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Appl Opt. 1978 Jul 1;17(13):2053-7. doi: 10.1364/AO.17.002053.

Suppression of self-focusing through low-pass spatial filtering and relay imaging.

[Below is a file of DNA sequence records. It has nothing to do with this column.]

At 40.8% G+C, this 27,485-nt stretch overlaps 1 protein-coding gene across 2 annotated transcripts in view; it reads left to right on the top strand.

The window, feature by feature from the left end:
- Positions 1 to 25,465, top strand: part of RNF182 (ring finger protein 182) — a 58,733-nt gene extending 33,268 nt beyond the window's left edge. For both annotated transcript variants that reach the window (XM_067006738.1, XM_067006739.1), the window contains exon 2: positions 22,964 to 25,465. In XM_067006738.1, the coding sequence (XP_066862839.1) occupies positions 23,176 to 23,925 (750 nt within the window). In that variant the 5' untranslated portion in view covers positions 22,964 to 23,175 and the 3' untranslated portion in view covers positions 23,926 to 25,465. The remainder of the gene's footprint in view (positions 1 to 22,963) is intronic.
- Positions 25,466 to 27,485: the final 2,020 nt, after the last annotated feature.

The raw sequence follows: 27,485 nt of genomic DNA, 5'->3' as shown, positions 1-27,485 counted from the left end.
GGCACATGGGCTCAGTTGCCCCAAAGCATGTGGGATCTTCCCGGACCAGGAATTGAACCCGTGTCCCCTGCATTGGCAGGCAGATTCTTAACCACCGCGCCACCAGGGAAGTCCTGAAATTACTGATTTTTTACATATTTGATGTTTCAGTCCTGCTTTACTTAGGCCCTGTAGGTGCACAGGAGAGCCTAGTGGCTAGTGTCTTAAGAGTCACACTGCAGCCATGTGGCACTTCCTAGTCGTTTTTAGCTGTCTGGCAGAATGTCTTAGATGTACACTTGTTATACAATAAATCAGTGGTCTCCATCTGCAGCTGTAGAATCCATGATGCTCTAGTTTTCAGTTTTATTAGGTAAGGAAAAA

Self-focusing effects in large, high power laser amplifiers become manifest as small-scale beam instabilities and as large-scale phase aberrations. Spatial filtering has been shown to control instabilities; spatial filters constitute appropriate lens pair elements for image relaying as well. In this paper, image relaying is presented as a technique for preserving the transverse intensity profile of a high power beam as it propagates long distances through nonlinear elements. As a consequence, amplifier apertures can be filled more effectively, leading to a doubling of fixed-aperture system performance. A rationale for optimal selection of spatial filter bandpass is also presented. This selection, as might be expected, depends upon details of the beam's spatial structure as it enters any filter. A geometrical optics approach is used throughout; nevertheless, derived results remain valid when diffraction is included.

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